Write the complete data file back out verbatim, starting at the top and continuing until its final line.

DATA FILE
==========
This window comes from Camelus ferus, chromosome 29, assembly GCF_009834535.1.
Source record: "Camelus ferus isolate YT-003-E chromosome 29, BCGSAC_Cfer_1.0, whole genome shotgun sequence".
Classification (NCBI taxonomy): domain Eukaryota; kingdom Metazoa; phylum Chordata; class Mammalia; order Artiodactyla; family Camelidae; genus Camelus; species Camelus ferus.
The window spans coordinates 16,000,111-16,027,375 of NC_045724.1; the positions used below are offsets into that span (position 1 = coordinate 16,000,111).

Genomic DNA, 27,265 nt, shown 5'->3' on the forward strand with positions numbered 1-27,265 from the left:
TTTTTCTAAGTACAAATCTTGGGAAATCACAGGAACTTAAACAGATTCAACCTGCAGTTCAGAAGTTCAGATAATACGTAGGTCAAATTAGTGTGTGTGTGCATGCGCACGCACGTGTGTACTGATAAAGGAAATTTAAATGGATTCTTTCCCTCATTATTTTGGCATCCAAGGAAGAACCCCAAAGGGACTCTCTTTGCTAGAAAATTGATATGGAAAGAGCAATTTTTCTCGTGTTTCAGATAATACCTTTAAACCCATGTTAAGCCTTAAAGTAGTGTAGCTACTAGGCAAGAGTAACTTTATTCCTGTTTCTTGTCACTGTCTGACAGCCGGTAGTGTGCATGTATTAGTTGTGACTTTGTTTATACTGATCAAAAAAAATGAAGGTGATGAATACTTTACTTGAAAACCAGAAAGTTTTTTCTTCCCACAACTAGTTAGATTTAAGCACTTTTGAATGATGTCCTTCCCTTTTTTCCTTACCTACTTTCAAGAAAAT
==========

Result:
This window comes from Camelus ferus, chromosome 29, assembly GCF_009834535.1.
Source record: "Camelus ferus isolate YT-003-E chromosome 29, BCGSAC_Cfer_1.0, whole genome shotgun sequence".
Classification (NCBI taxonomy): domain Eukaryota; kingdom Metazoa; phylum Chordata; class Mammalia; order Artiodactyla; family Camelidae; genus Camelus; species Camelus ferus.
The window spans coordinates 16,000,111-16,027,375 of NC_045724.1; the positions used below are offsets into that span (position 1 = coordinate 16,000,111).

Genomic DNA, 27,265 nt, shown 5'->3' on the forward strand with positions numbered 1-27,265 from the left:
TTTTTCTAAGTACAAATCTTGGGAAATCACAGGAACTTAAACAGATTCAACCTGCAGTTCAGAAGTTCAGATAATACGTAGGTCAAATTAGTGTGTGTGTGCATGCGCACGCACGTGTGTACTGATAAAGGAAATTTAAATGGATTCTTTCCCTCATTATTTTGGCATCCAAGGAAGAACCCCAAAGGGACTCTCTTTGCTAGAAAATTGATATGGAAAGAGCAATTTTTCTCGTGTTTCAGATAATACCTTTAAACCCATGTTAAGCCTTAAAGTAGTGTAGCTACTAGGCAAGAGTAACTTTATTCCTGTTTCTTGTCACTGTCTGACAGCCGGTAGTGTGCATGTATTAGTTGTGACTTTGTTTATACTGATCAAAAAAAATGAAGGTGATGAATACTTTACTTGAAAACCAGAAAGTTTTTTCTTCCCACAACTAGTTAGATTTAAGCACTTTTGAATGATGTCCTTCCCTTTTTTCCTTACCTACTTTCAAGAAAAT